This album feels like it is a copy of something half-decent that was made about five years ago. The beats are so derivative - like a half-assed copy of Common's 'Electric Circus' (which was already overblown with its alternative credentials and rock-star ambtition).

We can see Pharoahe's range and lyrical skill all over this album - and his depth - and yet, he falls back to tired beats and over produced vocals. This is my main problem. Pharoahe should be able to carry an album by himself and yet he makes this a side project with a host of R&B singers who sterilise his soul and message and prevent a true outpouring of his own emotions. The only part of a recent newspaper review I would agree with is that he should probably utilise his own voice more as - raw as it is - it still has heart and soul.

To conclude, this album is only disappointing as I know quite little of Pharoahe and was hoping for something more inspiring from such a fascinating lyricist and performer. As with Kool Keith or MF Doom, he needs to find an appropriate, innovative and underground sound to complement his flow (kool keith has found it with Dan the Automator and Insomniac Records and Doom has always had it on tap anyway).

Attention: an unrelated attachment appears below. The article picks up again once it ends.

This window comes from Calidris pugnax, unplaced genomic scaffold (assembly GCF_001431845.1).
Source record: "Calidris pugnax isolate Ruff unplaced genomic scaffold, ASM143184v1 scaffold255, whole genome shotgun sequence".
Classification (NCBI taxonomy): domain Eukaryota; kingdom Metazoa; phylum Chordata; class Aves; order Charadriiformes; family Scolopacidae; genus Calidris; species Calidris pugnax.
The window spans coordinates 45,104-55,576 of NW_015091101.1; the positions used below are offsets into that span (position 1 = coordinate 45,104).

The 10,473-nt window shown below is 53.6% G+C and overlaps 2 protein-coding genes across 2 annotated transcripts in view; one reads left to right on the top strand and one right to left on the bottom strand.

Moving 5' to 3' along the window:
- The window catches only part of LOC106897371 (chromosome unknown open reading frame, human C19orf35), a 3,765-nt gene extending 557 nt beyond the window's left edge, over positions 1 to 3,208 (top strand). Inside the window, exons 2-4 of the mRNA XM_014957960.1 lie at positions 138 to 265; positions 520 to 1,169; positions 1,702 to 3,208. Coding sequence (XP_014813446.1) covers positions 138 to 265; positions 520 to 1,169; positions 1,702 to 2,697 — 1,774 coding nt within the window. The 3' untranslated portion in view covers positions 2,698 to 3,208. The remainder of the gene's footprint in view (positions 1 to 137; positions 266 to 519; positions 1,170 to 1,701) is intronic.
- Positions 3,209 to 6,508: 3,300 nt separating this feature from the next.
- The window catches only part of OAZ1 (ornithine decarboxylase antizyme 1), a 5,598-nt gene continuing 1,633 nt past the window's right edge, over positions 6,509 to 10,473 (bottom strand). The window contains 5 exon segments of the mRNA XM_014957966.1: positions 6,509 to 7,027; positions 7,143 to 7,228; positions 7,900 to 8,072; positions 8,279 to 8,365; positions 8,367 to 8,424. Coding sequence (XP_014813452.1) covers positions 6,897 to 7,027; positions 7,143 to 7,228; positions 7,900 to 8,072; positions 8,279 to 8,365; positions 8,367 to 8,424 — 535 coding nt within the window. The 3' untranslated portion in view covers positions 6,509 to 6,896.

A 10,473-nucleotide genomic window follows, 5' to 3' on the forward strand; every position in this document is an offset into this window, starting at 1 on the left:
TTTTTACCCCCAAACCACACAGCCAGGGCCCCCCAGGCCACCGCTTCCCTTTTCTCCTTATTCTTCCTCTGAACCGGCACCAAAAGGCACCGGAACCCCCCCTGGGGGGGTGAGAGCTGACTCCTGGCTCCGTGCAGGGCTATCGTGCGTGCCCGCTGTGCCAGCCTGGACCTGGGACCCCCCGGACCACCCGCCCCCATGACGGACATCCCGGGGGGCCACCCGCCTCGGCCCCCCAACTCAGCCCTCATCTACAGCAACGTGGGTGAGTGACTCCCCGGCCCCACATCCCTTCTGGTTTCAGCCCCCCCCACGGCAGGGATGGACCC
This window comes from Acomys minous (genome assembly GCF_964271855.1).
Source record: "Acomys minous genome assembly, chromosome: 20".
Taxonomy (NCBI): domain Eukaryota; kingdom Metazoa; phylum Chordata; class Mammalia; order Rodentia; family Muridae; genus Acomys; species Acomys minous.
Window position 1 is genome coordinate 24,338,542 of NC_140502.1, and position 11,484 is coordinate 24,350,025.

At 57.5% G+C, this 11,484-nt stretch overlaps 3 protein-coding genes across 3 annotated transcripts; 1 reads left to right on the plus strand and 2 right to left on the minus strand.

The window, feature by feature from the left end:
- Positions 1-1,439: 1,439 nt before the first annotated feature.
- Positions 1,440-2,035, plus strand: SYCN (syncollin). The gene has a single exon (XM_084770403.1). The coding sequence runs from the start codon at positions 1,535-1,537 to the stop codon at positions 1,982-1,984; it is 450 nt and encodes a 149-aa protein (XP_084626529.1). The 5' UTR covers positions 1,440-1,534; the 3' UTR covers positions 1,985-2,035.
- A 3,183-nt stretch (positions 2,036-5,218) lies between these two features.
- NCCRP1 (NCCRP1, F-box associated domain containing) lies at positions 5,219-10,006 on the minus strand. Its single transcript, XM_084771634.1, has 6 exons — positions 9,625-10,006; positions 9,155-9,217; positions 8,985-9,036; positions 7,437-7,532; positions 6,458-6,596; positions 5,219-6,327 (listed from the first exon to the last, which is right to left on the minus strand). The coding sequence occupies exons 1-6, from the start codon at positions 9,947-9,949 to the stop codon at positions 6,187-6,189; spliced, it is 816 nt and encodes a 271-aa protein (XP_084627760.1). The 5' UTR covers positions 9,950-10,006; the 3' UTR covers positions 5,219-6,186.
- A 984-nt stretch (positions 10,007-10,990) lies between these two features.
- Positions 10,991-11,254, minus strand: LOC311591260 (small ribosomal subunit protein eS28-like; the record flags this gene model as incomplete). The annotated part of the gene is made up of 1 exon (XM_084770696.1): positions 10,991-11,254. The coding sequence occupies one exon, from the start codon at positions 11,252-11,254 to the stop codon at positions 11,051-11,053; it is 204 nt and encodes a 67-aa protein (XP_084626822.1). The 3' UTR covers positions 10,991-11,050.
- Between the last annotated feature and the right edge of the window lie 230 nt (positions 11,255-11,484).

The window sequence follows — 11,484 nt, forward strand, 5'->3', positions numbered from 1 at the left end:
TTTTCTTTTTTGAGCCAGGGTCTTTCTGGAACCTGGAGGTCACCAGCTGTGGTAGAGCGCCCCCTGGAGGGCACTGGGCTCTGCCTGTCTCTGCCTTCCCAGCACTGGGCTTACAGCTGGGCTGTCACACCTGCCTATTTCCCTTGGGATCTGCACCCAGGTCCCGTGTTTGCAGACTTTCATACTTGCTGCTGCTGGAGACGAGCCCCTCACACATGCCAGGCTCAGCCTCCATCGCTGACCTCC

I still enjoy and listen to it but find it hard to appreciate something that is not much more than mediocre.

A Fanny Full of Soap: The Story of a West End Musical
A Fanny Full of Soap: The Story of a West End Musical
by Nichola McAuliffe
Edition: Hardcover
Price: £7.99

7 of 8 people found the following review helpful
4.0 out of 5 stars A Rollercoaster Ride, 22 Jun. 2007
I absolutely adored this book! From the start I was pulled into the story by the relentless pace of the narrative. The narrator seems a little unhinged but extremely sympathetic and witty.

What suprised me the most was the dramatic depth achieved and I truly felt for her travails. The stage antics and charicatures were fascinating and I felt I had really experienced this actor's life.

Looking forward to her next book!